Sounds carry a large amount of information about our everyday environment and physical events that take place in it. We can perceive the sound scene we are within (busy street, office, etc.), and recognize individual sound sources (car passing by, footsteps, etc.). Developing signal processing methods to automatically extract this information has huge potential in several applications, for example searching for multimedia based on its audio content, making context-aware mobile devices, robots, cars etc., and intelligent monitoring systems to recognize activities in their environments using acoustic information. However, a significant amount of research is still needed to reliably recognize sound scenes and individual sound sources in realistic soundscapes, where multiple sounds are present, often simultaneously, and distorted by the environment.
|Task||Task description||Development dataset||Baseline system||Evaluation dataset||Results|
|Task 1, Low-Complexity Acoustic Scene Classification||Released||Released||Released||Released||Released|
|Task 2, Unsupervised Anomalous Sound Detection for Machine Condition Monitoring Applying Domain Generalization Techniques||Released||Released||Released||Released||Released|
|Task 3, Sound Event Localization and Detection Evaluated in Real Spatial Sound Scenes||Released||Released||Released||Released||Released|
|Task 4, Sound Event Detection in Domestic Environments||Released||Released||Released||Released||Released|
|Task 5, Few-shot Bioacoustic Event Detection||Released||Released||Released||Released||Released|
|Task 6, Automated Audio Captioning and Language-Based Audio Retrieval||Released||Released||Released||Released||Released|
Low-Complexity Acoustic Scene Classification
The task targets acoustic scene classification with devices with low computational and memory allowance, which impose certain limits on the model complexity. This task is a follow-up of previous years Low Complexity Acoustic Scene Classification with Multiple Devices, with updated requirements and method for method complexity measurements, namely a new way of taking into account the model parameters and the addition of multiply-accumulate operation count (MACs).
Unsupervised Anomalous Sound Detection for Machine Condition Monitoring Applying Domain Generalization Techniques
The goal of this task is to identify whether a machine is normal or anomalous using only normal sound data under domain shifted conditions. The main difference from DCASE 2021 Task 2 is that the domain (source domain / target domain ) of data are not available during evaluation. Therefore, the participants are expected to develop domain generalization techniques in which the output anomaly scores are not affected by the domain shifts.
Sound Event Localization and Detection Evaluated in Real Spatial Sound Scenes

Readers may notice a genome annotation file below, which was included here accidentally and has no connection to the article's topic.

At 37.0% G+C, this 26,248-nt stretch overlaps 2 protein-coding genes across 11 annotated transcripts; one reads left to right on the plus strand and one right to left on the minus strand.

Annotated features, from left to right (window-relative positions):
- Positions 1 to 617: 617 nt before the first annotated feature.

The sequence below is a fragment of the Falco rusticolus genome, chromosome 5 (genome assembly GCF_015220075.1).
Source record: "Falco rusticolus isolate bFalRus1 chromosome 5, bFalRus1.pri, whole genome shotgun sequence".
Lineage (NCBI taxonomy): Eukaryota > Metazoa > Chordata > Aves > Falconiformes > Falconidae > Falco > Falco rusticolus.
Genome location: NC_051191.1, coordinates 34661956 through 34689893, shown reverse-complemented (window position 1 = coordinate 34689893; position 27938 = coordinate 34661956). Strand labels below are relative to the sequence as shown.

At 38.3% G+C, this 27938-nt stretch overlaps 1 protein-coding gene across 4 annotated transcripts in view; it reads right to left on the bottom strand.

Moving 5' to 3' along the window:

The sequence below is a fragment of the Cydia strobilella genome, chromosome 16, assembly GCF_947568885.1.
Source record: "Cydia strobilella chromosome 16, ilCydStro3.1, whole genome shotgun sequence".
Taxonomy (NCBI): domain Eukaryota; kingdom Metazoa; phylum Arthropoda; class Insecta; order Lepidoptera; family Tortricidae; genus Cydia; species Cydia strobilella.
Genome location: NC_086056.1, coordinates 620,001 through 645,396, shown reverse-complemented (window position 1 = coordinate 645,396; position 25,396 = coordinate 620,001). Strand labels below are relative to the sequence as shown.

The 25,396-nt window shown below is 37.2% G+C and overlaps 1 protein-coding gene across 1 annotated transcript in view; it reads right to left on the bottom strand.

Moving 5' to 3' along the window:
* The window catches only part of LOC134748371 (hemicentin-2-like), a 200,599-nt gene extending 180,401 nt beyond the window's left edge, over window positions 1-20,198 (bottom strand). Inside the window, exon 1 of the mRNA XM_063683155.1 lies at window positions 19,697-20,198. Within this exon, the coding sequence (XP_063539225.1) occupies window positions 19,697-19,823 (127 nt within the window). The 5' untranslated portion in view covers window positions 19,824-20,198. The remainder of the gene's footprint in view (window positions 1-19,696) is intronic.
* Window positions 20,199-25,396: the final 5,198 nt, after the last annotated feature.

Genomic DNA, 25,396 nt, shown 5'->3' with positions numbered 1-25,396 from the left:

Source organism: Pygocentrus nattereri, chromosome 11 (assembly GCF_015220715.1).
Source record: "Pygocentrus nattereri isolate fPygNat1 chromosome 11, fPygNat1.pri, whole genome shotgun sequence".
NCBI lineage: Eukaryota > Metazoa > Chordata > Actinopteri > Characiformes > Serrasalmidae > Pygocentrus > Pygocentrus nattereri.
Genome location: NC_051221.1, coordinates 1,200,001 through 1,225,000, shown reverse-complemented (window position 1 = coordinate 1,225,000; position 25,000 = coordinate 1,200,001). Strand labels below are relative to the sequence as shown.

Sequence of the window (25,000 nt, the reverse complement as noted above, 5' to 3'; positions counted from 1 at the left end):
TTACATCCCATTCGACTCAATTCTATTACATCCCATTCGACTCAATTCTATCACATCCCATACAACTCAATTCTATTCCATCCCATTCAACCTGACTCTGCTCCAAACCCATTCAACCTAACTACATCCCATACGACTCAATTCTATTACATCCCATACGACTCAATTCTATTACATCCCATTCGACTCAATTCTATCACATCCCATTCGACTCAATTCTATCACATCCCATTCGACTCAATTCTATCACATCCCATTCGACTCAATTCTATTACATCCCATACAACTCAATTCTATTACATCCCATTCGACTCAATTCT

Given multichannel audio input, a SELD system aims to provide spatiotemporal trajectories of detected sound events along with information of the class/type of those events, from a set of predefined target classes. This year the task will be evaluated using real annotated scene recordings, while development will be based on a similar small development set and potential use of external data.
Sound Event Detection in Domestic Environments
This task evaluates systems for the detection of sound events using real data, either weakly labeled or unlabeled and simulated data that is strongly labeled (with time stamps). The target of the systems is to provide not only the event class but also the event time boundaries.The aim is to investigate what is the most efficient way to exploit different sources of data to train a sound event detection system.
Few-shot Bioacoustic Event Detection
This task focuses on sound event detection in a few-shot learning setting for animal (mammal and bird) vocalisations. Participants will be expected to create a method that can extract information from five exemplar vocalisations (shots) of mammals or birds and detect and classify sounds in field recordings. Each recording can have multiple types of calls or species present in it, as well as background noise, however only the label of interest needs to be detected.
University of Salford
University of Oxford
Queen Mary University of London
Automated Audio Captioning and Language-Based Audio Retrieval
This task approaches the problem of analysis of audio signals by using natural language to represent rich characteristics of audio signals.
This task is a continuation of Task 6 at DCASE 2020 and 2021 Challenges and focuses on the research question “How can we make machines understand higher level and human-perceived information from general sounds?”.
The goal of this task is to evaluate methods where a retrieval system takes a free-form textual description as an input and is supposed to rank audio signals in a fixed dataset based on their match to the given description.